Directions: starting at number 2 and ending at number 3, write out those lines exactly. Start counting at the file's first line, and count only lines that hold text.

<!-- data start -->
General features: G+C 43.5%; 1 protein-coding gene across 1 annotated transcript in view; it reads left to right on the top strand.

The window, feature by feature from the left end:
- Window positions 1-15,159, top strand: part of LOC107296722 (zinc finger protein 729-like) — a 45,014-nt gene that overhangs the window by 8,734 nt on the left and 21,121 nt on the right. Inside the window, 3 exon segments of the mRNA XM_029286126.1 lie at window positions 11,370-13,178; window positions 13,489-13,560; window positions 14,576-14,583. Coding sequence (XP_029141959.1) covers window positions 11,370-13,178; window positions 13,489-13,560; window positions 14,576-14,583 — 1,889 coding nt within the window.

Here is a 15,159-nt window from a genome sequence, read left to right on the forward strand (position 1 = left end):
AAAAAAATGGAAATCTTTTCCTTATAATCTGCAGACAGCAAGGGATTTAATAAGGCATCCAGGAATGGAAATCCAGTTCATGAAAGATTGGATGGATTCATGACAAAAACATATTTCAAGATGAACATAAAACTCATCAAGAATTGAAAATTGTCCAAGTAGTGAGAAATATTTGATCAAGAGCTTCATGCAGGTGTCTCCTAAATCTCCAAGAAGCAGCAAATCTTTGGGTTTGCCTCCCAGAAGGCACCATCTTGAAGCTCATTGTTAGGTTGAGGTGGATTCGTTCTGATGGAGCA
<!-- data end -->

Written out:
The window, feature by feature from the left end:
- Window positions 1-15,159, top strand: part of LOC107296722 (zinc finger protein 729-like) — a 45,014-nt gene that overhangs the window by 8,734 nt on the left and 21,121 nt on the right. Inside the window, 3 exon segments of the mRNA XM_029286126.1 lie at window positions 11,370-13,178; window positions 13,489-13,560; window positions 14,576-14,583. Coding sequence (XP_029141959.1) covers window positions 11,370-13,178; window positions 13,489-13,560; window positions 14,576-14,583 — 1,889 coding nt within the window.